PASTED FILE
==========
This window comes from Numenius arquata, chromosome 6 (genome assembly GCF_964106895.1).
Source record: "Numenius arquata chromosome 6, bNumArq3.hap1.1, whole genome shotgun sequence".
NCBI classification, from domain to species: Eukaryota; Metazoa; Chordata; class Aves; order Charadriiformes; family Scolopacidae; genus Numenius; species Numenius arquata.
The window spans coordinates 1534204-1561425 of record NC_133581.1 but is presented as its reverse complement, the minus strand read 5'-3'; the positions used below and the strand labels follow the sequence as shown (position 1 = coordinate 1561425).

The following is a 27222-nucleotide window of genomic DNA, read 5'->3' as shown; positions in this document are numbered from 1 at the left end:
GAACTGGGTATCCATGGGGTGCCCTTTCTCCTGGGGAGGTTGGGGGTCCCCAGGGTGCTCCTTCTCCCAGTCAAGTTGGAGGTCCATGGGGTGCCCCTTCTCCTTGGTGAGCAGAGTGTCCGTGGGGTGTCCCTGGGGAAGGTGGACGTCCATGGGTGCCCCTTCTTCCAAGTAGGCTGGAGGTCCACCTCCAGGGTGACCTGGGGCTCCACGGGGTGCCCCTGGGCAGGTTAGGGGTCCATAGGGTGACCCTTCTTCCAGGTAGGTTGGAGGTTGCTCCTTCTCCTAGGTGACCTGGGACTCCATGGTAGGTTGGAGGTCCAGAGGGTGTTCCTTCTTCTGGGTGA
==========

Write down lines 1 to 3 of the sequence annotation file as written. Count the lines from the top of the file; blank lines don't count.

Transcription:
This window comes from Numenius arquata, chromosome 6 (genome assembly GCF_964106895.1).
Source record: "Numenius arquata chromosome 6, bNumArq3.hap1.1, whole genome shotgun sequence".
NCBI classification, from domain to species: Eukaryota; Metazoa; Chordata; class Aves; order Charadriiformes; family Scolopacidae; genus Numenius; species Numenius arquata.